There is this apathetic myth that tends to circulate among Haligonians from time to time that I would like squash right now. It is the myth that nothing cool ever comes from Halifax and nothing cool ever happens in Halifax. So frequently it seems like the general public in Halifax looks wistfully toward Toronto, Montreal and Vancouver and laments that it has been short sided. This is not necessarily so and I am not talking about the fact that as I type these words Paul McCartney is hanging about our fair city (in the glorious sunshine and mild summer heat) readying for his concert tonight in the park where we have all played Frisbee, walked our dogs, jogged, rode our bikes and sunbathed. No, I am referring to the success of some of Halifax/Dartmouth’s own talents, specifically the popularity of a little video sketch called Powerthirst.
Powerthirst currently has 15, 414, 516 views on youtube (a number of hits that this blogger only dreams about!) and Picnicface, the Halifax-based sketch comedy troupe that has been running like Kenyans since 2006, has garnered fans across North America and around the world. Although Picnicface has reached Internet celebrity and their youtube videos have joined Sidney Crosby and Ellen Page as being household names across HRM, if not throughout the province, what many people don’t seem to realize is that living in Halifax gives you a huge advantage over the hoards of other Picnicface fans living elsewhere, because every second Sunday the Picnicface boys and girls do a live show for just five bucks at the Paragon on Gottigen Street.
On July 5th I found myself at the Old Marquee Club, now known as Paragon, in a slowly gentrified strip of Gottingen Street, surrounded by young hipsters in skinny jeans, sipping soy beverages and seeking Halifax’s small (but mighty) Independent Theatre scene. It became apparent that a large number of the audience that filled Paragon for the newest Picnicface show avidly attended the shows and were familiar with the troupe’s style and their sketches. Although, I was a little surprised by how easy it was to snag a seat in the relatively small venue considering the live shows are biweekly and this troupe is internationally known. I was thrilled, however, that the show boasted of entirely new sketches that you cannot see anywhere else.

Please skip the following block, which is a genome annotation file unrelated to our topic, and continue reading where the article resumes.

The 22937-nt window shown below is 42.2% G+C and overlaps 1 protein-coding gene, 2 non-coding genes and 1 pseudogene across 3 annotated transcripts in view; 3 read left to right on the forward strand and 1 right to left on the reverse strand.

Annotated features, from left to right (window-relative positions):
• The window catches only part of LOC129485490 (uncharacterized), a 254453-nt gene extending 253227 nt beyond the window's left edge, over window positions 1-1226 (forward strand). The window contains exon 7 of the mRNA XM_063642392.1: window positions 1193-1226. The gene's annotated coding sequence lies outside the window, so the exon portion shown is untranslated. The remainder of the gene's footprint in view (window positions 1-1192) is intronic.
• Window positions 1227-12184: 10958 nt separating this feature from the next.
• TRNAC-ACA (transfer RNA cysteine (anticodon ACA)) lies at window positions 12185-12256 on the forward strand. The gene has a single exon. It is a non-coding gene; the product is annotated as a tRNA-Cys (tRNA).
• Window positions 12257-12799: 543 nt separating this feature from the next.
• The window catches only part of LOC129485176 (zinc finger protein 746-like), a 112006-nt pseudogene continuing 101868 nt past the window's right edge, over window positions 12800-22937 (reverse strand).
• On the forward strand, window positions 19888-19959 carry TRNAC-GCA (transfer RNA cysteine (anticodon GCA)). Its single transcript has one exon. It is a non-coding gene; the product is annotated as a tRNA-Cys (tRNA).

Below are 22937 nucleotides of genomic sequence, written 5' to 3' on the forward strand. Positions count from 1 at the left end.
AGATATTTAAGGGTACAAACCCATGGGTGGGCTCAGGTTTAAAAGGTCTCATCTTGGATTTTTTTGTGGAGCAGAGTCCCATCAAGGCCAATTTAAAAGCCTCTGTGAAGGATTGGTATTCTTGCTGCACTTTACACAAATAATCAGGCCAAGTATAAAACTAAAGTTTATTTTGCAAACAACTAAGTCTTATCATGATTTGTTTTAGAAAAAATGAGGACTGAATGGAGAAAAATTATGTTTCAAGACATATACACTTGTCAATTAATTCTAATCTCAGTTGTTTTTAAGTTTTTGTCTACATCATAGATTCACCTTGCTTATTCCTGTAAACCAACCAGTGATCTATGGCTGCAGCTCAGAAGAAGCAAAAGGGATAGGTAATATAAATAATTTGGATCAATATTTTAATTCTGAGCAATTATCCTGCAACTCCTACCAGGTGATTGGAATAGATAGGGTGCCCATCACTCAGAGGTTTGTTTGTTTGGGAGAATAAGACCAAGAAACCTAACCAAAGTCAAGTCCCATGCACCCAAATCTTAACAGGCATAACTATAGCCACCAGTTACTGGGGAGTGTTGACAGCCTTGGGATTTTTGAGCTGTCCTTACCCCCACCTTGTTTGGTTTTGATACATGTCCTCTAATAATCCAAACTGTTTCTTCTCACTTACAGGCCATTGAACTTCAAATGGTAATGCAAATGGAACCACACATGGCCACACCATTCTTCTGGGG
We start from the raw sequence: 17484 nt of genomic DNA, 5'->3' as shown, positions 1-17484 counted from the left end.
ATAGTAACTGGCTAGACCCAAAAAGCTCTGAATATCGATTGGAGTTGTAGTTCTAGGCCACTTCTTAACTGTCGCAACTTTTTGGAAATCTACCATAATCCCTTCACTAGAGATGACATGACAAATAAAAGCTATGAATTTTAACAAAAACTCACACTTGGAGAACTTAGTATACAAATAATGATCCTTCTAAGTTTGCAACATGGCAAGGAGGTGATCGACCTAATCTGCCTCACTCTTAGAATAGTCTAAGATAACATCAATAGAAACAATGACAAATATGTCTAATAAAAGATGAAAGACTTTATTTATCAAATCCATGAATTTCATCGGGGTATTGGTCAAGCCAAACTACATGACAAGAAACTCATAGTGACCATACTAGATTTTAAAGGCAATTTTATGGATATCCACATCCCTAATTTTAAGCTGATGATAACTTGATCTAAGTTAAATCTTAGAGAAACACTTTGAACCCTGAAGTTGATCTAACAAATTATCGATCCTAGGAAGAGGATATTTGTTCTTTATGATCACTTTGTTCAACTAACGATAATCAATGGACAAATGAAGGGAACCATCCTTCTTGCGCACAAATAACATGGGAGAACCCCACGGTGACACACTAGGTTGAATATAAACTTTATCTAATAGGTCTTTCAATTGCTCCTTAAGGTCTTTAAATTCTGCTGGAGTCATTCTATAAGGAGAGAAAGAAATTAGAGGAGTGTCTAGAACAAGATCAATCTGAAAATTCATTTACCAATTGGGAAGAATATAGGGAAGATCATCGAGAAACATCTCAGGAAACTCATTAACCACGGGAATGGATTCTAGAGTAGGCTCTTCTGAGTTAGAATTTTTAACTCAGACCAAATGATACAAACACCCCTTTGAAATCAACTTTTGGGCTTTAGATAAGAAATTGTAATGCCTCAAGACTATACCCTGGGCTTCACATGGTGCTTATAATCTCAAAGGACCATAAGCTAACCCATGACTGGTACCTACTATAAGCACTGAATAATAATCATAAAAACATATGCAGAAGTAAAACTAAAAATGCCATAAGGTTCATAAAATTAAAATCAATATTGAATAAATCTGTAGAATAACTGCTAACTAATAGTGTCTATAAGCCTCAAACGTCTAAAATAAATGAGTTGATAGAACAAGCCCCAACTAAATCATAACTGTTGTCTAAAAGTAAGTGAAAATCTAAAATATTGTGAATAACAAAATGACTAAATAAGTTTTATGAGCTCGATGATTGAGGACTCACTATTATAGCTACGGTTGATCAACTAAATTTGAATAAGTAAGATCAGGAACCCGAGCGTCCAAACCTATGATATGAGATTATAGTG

The Picnicface Troupe, made up of Andrew Bush, Kyle Dooley, Cheryl Hann, Mark Little, Brian MacQuarrie (who was MIA in the July 5th show), Evany Rosen, Scott Vrooman and Bill Wood, are masters at creating the ultimate succinct, clever, absurdist sketches which always seem to walk the line between sketch and improvisation. There is this laissez-faire ambiance surrounding Picnicface which suggests that at any moment an unexpected hullabaloo could ignite, and Little and Bush would calmly and wryly catapult its hilarious elements into the show. When the sketches are particularly incredible, it seems as though they are being created spontaneously and the audience is prone to wondering whether particular moments emerged organically or were deftly scripted by the troupe.
Highlights from the July 5th show included Kyle Dooley’s remarkable 1940s gangster voice, Andrew Bush’s exuberant shoe/jacket salesman, the sophisticated witty word artistry displayed in Bill Wood and Kyle Dooley’s scamply radio play, the cleverness of the Scott Vrooman/ Mark Little sketch which reflected on the marvel of the evolution process from babyhood to adulthood, Bill Wood’s disgruntled crazy employee, and Mark Little’s cartoon-like Agent Buttburger. There was a clear sense of continuity between the sketches as there were recurring characters sprinkled throughout as well as referential sketches. At the end of the show a multitude of familiar characters crowded into one sketch which provided a clever sense of conclusion. Despite some technical glitches, Bush and Little’s comic timing and sense of confidence turned any hitch into a source of glee rather than irritation.
After an intermission where patrons were encouraged to pay visit to the bartender, the Picnicface gang treated the audience to some Improv, which was quite basic, but ultimately entertaining. The highlight of the Improv was Andrew Bush’s rap about racism. It’s interesting to note that the members of Picnicface have recently returned to Halifax from Edmonton where they were performing at Improvaganza at the Varscona Theatre. This proves to me why I think it is so important for the theatre community in Canada to be aware of the events and the talented performers all across the country, because ultimately we are all connected, and so often our worlds collide and our talents are given opportunities to overlap. Improvaganza is the perfect example, as members of Rapid Fire Theatre (which includes many members of Teatro la Quindicina) played host to Improvisers that I blog about frequently in Toronto as well as Picnicface from Halifax. I love seeing artists from across the country playing and learning from one another and I hope that these opportunities will only increase in the future!
Next Sunday, July 19th, 2009 will be Picnicface’s last show before they go on hiatus for the summer, so I encourage you all to support these talented folks and head over to Paragon (2037 Gottingen Street) at 8:00pm for the show. It costs an incredible mere $5.00 and is well worth its weight in the power of 500 babies.